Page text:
George Lucas Educational Foundation
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illustration of a backpack

My most important back-to-school supply doesn't fit in a backpack, and it can't be ordered online. It's as essential as a pencil, but unlike a pencil, no technology can replace it. In a sense, like a fresh box of crayons, it can come in many colors. Better than the latest gadget, it's possible to equip every student with it, and even better, when we do, it can transform our world.

It's actually a "muscle" I've been working on all summer. It's empathy.

What's the Big Deal About Empathy?

Empathy starts with putting yourself in someone else's shoes -- a key step in understanding perspectives that differ from your own. This isn't just a nice thing to do; it's an essential, active skill. It's foundational to embracing differences, building relationships, gaining a global perspective, conducting richer and deeper analysis, and communicating more effectively. This skill is about as "21st century" as it gets. And like a muscle, empathy gets stronger and stronger with practice and can be developed by any grade school child. This is the muscle that allows you to stand up for something, not just stand by.

Also like a muscle, empathy is easy to forget, particularly when operating in a crisis mode, always putting out fires. As a personal example, my daughter had a recent health scare -- we discovered she was "skinny-fat." Her small dress size belied physical weakness and a low endurance level. This scare drove home the point that what may pass as fit on the surface might be masking deeper problems.

As we think about empathy in a well-functioning classroom, the physical state can serve as a metaphor for the health of the social-emotional learning setting: A classroom might look fine on the surface, doing OK on standardized tests, memorizing facts and figures, but its internal environment might remain weak. Weakness in this case is manifested where children lack the more subtle tools that build 21st century learning and global competency. Absent empathy, sincere kindness and unity, how useful are passing test scores for changing communities and an ailing world?

It goes farther than that. An empathic environment is a smarter environment. According to Vicki Zakrzewski, education director at the Greater Good Science Center at UC Berkeley, "Scientific research is starting to show that there is a very strong relationship between social-emotional learning and cognitive development and performance." She adds, "Children as young as 18 months exhibit compassion, empathy, altruism, so these characteristics are part of who we are. But, at the same time, these skills have to be cultivated, because the environment can inhibit their development." In other words, empathy, like a physical muscle, is present -- but to manifest itself, it must be exercised.

A Fitness Plan for Building an Empathy Muscle

Back-to-school offers an ideal time to establish that your school or classroom prioritizes the active development of empathy -- that you'll take a stand for it.

A terrific starting point is offered by Ashoka, a nonprofit organization dedicated to encouraging social innovation around the world. Their Start Empathy initiative shares research, case studies and inspirational stories, and is building a network of Changemaker Schools committed to building empathic, encouraging environments at the elementary level. They've developed a road map for navigating a course to empathy -- suitable for any age. You might also consider it a three-step fitness plan to build the empathy muscle.

Step 1. Prepare

Create the conditions in which empathy can thrive.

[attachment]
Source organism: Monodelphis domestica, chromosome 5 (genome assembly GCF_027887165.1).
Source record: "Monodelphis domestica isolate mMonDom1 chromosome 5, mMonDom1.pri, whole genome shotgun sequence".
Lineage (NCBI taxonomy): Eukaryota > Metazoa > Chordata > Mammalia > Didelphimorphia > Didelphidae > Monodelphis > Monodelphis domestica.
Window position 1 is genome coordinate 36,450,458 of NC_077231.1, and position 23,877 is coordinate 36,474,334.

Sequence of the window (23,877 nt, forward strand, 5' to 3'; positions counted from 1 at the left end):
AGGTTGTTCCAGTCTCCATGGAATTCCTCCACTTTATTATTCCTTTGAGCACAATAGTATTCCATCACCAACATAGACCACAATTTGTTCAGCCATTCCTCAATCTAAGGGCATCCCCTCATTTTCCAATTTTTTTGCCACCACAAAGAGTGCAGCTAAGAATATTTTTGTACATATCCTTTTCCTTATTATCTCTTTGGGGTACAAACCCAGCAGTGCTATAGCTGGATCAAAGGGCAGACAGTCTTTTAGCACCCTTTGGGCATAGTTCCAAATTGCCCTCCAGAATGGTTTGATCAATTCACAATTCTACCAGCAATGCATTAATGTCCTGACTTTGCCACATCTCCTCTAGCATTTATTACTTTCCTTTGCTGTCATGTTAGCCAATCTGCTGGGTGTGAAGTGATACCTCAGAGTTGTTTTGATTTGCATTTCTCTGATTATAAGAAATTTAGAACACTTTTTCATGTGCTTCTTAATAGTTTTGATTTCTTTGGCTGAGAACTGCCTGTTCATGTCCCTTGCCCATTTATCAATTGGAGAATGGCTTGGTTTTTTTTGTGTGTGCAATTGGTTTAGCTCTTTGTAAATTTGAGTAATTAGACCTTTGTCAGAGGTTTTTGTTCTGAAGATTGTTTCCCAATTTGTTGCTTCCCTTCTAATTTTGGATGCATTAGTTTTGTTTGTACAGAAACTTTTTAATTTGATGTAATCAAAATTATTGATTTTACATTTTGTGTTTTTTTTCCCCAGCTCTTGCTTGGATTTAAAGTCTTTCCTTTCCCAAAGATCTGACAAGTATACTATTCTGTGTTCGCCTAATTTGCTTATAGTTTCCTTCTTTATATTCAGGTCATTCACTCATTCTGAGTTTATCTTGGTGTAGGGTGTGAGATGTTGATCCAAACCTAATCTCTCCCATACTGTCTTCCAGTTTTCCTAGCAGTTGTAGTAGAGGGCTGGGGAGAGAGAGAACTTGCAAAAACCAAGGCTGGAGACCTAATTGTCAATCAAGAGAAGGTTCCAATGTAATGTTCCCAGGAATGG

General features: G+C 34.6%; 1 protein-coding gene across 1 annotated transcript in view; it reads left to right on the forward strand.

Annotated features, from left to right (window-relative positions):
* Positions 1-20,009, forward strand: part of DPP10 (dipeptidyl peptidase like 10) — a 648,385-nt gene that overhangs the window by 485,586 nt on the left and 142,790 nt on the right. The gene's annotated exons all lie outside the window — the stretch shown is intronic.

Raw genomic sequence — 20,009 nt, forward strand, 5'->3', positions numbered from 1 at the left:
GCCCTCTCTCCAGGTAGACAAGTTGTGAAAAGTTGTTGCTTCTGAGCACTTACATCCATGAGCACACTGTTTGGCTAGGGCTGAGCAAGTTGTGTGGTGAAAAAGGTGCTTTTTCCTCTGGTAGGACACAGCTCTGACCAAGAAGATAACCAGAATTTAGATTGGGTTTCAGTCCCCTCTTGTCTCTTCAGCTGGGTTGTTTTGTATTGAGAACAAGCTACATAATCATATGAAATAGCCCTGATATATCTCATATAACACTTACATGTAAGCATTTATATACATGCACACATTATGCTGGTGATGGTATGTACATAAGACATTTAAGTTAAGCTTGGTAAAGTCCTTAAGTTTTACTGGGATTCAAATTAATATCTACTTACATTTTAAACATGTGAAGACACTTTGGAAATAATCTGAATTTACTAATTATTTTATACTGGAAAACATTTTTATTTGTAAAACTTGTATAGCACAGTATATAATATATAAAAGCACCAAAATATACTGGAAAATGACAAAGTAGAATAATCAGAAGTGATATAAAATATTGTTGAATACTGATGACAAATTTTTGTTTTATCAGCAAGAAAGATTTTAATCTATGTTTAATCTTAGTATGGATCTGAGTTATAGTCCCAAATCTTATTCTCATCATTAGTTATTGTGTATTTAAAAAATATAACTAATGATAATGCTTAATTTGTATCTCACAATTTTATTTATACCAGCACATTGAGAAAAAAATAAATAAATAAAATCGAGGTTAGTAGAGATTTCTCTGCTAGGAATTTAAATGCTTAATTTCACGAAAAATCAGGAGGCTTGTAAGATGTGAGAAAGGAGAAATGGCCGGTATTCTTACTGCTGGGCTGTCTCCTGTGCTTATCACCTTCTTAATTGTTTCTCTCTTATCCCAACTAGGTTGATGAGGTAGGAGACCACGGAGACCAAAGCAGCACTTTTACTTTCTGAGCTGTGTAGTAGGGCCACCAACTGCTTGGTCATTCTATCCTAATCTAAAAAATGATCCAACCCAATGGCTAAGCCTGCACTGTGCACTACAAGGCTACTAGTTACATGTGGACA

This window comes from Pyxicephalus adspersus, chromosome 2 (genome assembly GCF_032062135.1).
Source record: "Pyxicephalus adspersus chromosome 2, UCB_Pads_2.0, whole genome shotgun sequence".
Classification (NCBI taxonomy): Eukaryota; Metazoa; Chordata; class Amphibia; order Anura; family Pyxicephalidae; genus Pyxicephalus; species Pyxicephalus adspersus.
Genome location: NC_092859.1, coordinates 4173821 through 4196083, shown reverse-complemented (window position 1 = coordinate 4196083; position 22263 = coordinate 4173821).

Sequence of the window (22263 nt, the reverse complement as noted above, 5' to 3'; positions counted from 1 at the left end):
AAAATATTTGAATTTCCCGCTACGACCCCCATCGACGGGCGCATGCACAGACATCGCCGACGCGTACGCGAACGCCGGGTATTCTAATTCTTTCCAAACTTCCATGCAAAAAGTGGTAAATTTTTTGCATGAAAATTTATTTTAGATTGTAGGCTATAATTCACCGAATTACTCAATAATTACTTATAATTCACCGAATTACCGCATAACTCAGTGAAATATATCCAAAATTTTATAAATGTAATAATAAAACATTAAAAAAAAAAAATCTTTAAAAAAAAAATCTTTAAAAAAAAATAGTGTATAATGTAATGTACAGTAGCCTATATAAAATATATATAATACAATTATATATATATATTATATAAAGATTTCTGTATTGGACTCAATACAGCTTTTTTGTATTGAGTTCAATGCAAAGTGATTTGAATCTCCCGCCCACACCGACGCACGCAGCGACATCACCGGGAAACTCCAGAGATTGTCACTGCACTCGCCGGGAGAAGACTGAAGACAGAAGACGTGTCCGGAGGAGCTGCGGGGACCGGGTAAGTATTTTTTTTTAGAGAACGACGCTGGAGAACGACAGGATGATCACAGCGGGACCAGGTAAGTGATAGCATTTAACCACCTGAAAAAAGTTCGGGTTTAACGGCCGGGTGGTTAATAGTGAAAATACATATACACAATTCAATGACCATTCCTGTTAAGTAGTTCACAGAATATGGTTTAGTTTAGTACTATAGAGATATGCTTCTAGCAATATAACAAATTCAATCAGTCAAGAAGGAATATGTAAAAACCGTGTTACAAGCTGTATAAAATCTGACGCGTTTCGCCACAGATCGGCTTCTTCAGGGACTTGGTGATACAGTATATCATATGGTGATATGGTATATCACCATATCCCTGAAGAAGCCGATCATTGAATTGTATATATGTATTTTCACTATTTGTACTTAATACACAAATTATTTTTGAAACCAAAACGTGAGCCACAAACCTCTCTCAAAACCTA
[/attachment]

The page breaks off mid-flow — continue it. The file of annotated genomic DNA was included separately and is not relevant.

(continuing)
• Create a Safe Space: A trust-based environment is core to unlocking empathy.
  • Lead by Example: Consider what empathy looks like in your interactions, and model this.
  • Develop Emotional Competency: Understand and manage your own emotions in order to identify and interpret these emotions in others.

Step 2. Engage

Take action that suits your personality and interests. There is no fixed course of engagement, but here are a few key activities.

  • Group Play: Empathy begins on the playground, where imagination is allowed to run free, where kids learn to solve their own conflicts and enforce their own rules.
  • Storytelling: Stories challenge our preconceptions, enabling us to wear the shoes of those whose experiences are different from our own.
  • Immersion: By immersing ourselves in others' experiences, we learn to look beyond labels and stereotypes, and shift from projection to deep understanding.
  • Problem Solving: The act of collaboration builds empathy through shared challenges and victories.

Step 3. Reflect & Act

Action and reflection complete the circle, and form a vital distinction between "teaching to the test" versus internalizing knowledge and making a difference with that learning.

  • Identify Shared Values and Differences: As the Start Empathy road map explains, "Empathy means recognizing the shared humanity in others but also naming and appreciating differences. This is how we move from projection, where we imagine what we would do in someone else's shoes, to empathy, where we understand and respect the decisions of another."
  • Instill Courage: Go beyond praising the right behaviors -- proactively counteract the forces that stand in their way. This is where standing up, not just standing by, comes in.
  • Enable Action: Finally, create opportunities through which kids can put empathy into action and exercise pro-social behavior intended to benefit others.

This plan is summarized in a toolkit from Start Empathy. Download and print the poster to display prominently in your classroom, administrative office, cafeteria -- wherever a gentle reminder can help build the empathy muscle. Share it with families through newsletters, your school's website -- whatever channels you use to communicate with home. Multiple reinforcements and multiple outlets for action can start to shift a class or school culture toward empathy as a strength that's consciously practiced and cultivated, contributing to life-long health, inside and out.